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The Up Escalator

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Editors’ Notes

After Graham Parker & The Rumour hit their commercial and artistic peak in 1979 with Squeezing Out Sparks, the world seemed to be their oyster. Produced by American hitmaker Jimmy Iovine and featuring a Bruce Springsteen guest spot ("Endless Night"), the follow-up, The Up Escalator, should have been the group's entrée to U.S. stardom. While it did well, it wound up being the outfit's swan song (at least until they reunited in 2012 for Three Chords Good). Parker continued on without The Rumour to waning fortunes, but the last record of their initial run together sports not only some of the catchiest cuts in the British songsmith's catalog ("Stupefaction") but some of the most intense ("Empty Lives," the aforementioned "Endless Night"). Even so, Parker and company eased up on the throttle a bit in comparison to Sparks, and those expecting Sparks Part II may have been nonplussed. In retrospect, they should have taken The Up Escalator on its own merits; it's a worthy companion to the rest of GP&R's esteemed output.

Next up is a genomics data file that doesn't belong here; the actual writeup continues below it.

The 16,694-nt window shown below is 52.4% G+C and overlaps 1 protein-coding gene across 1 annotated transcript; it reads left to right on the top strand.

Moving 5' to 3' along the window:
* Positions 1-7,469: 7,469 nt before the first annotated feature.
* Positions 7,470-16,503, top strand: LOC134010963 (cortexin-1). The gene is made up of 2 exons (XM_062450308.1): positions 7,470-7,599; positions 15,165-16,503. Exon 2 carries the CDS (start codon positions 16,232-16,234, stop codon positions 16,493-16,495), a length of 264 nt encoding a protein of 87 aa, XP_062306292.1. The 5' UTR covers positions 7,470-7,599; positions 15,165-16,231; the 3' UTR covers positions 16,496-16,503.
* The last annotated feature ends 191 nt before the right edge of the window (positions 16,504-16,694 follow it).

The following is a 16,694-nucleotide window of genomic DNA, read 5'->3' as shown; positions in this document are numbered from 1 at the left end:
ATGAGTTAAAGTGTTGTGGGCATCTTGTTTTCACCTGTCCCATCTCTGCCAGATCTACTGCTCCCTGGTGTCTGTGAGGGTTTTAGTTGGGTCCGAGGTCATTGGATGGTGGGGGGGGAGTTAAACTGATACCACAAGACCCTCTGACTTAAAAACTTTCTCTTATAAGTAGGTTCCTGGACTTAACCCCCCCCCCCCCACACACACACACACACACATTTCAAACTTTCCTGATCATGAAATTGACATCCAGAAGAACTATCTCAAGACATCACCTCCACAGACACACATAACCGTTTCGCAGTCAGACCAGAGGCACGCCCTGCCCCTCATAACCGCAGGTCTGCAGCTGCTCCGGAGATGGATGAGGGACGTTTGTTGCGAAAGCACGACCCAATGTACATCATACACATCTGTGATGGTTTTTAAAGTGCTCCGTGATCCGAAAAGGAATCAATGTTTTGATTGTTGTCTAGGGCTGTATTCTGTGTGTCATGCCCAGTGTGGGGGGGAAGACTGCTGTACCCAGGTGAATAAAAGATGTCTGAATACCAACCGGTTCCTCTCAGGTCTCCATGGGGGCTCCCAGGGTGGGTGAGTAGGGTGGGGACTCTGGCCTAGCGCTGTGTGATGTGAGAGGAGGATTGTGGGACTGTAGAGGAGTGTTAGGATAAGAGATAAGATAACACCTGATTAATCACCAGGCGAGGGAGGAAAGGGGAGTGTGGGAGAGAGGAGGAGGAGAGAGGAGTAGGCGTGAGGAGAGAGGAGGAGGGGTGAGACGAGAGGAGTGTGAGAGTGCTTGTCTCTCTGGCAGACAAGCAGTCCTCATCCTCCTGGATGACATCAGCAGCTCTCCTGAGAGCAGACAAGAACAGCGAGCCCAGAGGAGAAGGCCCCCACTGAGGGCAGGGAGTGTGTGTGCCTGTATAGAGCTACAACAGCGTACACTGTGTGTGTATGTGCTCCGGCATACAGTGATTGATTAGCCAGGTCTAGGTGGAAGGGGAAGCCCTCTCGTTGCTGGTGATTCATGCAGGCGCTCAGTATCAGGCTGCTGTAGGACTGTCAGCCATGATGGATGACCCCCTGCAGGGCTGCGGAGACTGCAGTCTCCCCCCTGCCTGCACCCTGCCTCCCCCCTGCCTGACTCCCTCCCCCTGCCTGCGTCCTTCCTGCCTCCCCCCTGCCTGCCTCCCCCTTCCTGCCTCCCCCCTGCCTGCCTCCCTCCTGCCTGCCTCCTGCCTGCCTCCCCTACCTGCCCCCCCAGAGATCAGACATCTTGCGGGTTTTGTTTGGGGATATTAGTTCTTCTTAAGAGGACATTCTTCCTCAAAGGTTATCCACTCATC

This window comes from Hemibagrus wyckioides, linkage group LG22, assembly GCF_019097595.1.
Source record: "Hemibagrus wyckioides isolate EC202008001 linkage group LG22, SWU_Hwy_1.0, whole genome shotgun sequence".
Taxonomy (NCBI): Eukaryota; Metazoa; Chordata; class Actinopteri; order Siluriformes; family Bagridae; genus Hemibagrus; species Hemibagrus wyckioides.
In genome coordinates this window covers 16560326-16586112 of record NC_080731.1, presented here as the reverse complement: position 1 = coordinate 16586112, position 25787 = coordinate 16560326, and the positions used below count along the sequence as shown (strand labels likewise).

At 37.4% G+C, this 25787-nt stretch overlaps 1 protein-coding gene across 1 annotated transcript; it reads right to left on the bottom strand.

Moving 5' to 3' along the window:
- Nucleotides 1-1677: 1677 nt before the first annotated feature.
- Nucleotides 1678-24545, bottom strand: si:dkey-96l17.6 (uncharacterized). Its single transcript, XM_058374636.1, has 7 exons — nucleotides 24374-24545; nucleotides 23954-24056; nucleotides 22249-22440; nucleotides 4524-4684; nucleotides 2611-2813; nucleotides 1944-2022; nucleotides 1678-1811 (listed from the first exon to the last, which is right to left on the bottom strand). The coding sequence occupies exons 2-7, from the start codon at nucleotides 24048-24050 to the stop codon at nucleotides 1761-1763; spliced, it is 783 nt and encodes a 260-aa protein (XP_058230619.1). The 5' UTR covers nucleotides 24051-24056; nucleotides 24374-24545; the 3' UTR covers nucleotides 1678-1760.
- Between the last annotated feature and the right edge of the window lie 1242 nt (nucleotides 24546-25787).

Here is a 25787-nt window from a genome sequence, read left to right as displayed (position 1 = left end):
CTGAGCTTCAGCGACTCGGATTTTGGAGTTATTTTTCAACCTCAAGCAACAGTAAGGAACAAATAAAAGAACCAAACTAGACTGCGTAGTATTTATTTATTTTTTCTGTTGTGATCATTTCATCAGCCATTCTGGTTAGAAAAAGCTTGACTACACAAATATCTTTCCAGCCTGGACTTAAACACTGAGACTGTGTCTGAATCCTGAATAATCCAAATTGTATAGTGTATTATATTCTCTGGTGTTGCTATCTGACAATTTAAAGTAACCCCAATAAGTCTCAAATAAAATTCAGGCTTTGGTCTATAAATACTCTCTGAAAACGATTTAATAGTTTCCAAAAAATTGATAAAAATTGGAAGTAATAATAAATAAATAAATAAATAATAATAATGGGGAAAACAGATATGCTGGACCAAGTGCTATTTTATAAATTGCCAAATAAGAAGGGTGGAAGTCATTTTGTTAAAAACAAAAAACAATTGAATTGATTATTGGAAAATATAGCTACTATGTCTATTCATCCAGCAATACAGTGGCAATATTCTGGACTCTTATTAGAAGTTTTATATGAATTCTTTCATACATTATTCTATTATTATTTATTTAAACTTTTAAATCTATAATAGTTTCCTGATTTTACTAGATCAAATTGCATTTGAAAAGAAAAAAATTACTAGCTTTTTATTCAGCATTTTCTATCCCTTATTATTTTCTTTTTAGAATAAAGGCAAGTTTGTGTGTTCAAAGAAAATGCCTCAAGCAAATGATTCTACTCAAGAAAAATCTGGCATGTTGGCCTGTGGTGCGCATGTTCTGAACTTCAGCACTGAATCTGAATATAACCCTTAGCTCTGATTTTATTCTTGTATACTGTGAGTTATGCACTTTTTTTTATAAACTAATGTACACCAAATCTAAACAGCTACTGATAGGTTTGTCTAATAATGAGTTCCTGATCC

Customer Reviews

Thanks Aceman

Apatow gets an honorable mention

Great Album

This album introduced me to Graham Parker and it is my favorite of his. Would somebody at itunes replace their ridiculous "album review". It discourages people from buying a great work.

So Happy

I'm so happy this album is available! One of his best!!!


Born: November 15, 1950 in East London, England

Genre: Rock

Years Active: '70s, '80s, '90s, '00s, '10s

Stereotyped early in his career as the quintessential angry young man, Graham Parker was one of the most successful singer/songwriters to emerge from England's pub rock scene in the early '70s. Drawing heavily from Van Morrison and the Rolling Stones, Parker developed a sinewy fusion of driving rock & roll and confessional folk-rock, highlighted by his indignant passion, biting sarcasm, and bristling anger. At the outset of his career, his albums crackled with pub rock energy, snide witticisms, and...
Full Bio